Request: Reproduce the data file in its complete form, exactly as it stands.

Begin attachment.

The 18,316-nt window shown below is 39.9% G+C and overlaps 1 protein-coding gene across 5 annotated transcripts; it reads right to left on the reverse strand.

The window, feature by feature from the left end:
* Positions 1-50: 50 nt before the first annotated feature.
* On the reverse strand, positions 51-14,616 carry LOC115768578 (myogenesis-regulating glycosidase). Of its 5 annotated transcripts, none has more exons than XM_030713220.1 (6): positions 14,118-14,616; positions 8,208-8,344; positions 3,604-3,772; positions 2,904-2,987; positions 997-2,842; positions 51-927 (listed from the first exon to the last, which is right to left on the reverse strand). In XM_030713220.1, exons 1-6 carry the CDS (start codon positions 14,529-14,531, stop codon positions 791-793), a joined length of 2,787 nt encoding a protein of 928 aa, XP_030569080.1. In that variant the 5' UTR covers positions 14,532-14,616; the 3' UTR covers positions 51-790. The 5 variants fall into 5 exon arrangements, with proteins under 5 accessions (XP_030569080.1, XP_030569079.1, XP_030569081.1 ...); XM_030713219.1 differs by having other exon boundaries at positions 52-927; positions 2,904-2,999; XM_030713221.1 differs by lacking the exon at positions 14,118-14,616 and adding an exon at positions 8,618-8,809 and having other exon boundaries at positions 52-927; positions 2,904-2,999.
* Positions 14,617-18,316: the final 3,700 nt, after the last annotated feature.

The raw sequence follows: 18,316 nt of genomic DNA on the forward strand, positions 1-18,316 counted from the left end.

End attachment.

The 18,316-nt window shown below is 39.9% G+C and overlaps 1 protein-coding gene across 5 annotated transcripts; it reads right to left on the reverse strand.

The window, feature by feature from the left end:
* Positions 1-50: 50 nt before the first annotated feature.
* On the reverse strand, positions 51-14,616 carry LOC115768578 (myogenesis-regulating glycosidase). Of its 5 annotated transcripts, none has more exons than XM_030713220.1 (6): positions 14,118-14,616; positions 8,208-8,344; positions 3,604-3,772; positions 2,904-2,987; positions 997-2,842; positions 51-927 (listed from the first exon to the last, which is right to left on the reverse strand). In XM_030713220.1, exons 1-6 carry the CDS (start codon positions 14,529-14,531, stop codon positions 791-793), a joined length of 2,787 nt encoding a protein of 928 aa, XP_030569080.1. In that variant the 5' UTR covers positions 14,532-14,616; the 3' UTR covers positions 51-790. The 5 variants fall into 5 exon arrangements, with proteins under 5 accessions (XP_030569080.1, XP_030569079.1, XP_030569081.1 ...); XM_030713219.1 differs by having other exon boundaries at positions 52-927; positions 2,904-2,999; XM_030713221.1 differs by lacking the exon at positions 14,118-14,616 and adding an exon at positions 8,618-8,809 and having other exon boundaries at positions 52-927; positions 2,904-2,999.
* Positions 14,617-18,316: the final 3,700 nt, after the last annotated feature.

The raw sequence follows: 18,316 nt of genomic DNA on the forward strand, positions 1-18,316 counted from the left end.